SYVARIS (Ancient city) PUGLIA
Diocles. Of Sybaris, a Pythagorean philosopher (Iamb. Vit. Pyth. 36), who must be distinguished from another Pythagorean, Diodes of Phlius, who is mentioned by Iamblichus (Vit. Pythag. 35) as one of the most zealous followers of Pythagoras. The latter Diocles was still alive in the time of Aristoxenus (Diog. Laert. viii. 46), but further particulars are not known about him.
Hemitheon, a Sybarite of the vilest character, and the author of an obscene work. He is mentioned by Lucian (Adv. Indoctums, c. 23, and, according to the conjecture of Solanus, Pseudolog. c. 3). It is thought that he is the writer referred to in a passage of Ovid (Trist. ii. 417), and, if the common reading of the passage is correct, he appears to have flourished not long before that poet. But Heinsius (ad loc.) conjectures that for "nuper" we should read " turpem," in which case, the age of Hemitheon remains undetermined. If it is to him that Ovid refers, it may be gathered that his work was a poem, entitled Sybaritis. (Politian, Miscellanea, c. 15; Fabric. Bibl. Gr. vol. viii.)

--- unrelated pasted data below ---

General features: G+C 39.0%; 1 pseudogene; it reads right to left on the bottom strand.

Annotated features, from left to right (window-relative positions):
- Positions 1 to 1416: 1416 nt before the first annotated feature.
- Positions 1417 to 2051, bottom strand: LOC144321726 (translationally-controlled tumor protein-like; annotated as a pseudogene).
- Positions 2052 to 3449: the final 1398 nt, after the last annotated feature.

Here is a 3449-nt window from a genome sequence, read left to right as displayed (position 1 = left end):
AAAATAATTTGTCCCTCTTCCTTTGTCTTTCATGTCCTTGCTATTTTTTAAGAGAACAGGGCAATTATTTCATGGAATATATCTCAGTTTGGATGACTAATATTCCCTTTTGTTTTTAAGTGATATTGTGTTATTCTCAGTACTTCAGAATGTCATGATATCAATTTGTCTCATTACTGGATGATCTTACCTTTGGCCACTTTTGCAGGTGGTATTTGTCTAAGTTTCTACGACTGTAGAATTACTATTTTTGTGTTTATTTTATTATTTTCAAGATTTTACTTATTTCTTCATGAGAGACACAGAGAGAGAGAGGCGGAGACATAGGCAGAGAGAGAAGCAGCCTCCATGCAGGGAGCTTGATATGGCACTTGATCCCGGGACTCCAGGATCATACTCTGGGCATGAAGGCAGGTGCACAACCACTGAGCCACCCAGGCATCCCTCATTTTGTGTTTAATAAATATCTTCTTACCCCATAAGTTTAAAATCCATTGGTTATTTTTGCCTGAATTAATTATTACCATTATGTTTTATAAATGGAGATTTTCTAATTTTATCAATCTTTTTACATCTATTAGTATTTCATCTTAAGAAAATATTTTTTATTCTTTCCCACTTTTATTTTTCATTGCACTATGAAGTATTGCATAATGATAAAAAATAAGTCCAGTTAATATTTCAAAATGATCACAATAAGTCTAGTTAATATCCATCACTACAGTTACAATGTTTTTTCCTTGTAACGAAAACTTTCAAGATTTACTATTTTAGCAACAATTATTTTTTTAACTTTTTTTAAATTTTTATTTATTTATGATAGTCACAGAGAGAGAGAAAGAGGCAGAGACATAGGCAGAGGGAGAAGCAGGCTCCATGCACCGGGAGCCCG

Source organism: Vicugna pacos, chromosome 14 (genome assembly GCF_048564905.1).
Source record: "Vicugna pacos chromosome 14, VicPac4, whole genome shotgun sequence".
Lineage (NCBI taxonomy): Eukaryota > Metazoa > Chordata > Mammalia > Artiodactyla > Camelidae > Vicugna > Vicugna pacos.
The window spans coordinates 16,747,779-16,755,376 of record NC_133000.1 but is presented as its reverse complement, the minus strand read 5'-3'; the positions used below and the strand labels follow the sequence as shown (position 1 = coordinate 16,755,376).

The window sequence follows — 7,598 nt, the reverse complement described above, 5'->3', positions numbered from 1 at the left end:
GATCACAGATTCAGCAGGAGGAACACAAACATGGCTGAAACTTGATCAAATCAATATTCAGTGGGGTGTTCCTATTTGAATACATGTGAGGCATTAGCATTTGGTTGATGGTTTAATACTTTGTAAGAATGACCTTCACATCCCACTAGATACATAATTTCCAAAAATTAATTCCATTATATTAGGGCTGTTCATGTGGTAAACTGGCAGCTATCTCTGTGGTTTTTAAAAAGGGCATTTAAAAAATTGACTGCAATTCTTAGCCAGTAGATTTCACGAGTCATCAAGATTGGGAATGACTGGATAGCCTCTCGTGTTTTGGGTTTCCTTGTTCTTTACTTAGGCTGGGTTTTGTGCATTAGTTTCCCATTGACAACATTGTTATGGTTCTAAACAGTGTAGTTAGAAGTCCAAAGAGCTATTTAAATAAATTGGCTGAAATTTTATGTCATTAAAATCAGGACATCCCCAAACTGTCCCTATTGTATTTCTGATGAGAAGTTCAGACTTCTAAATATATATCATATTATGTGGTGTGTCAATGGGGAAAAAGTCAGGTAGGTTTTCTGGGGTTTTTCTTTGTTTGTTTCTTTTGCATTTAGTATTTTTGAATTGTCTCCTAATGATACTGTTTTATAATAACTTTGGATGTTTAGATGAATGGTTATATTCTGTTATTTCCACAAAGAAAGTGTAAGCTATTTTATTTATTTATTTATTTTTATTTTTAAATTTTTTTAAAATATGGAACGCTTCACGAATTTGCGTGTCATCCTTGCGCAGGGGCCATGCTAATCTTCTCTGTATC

This text is from: A dictionary of Greek and Roman biography and mythology, 1873 (ed. William Smith). Cited Nov 2005 from The Perseus Project URL below, which contains interesting hyperlinks
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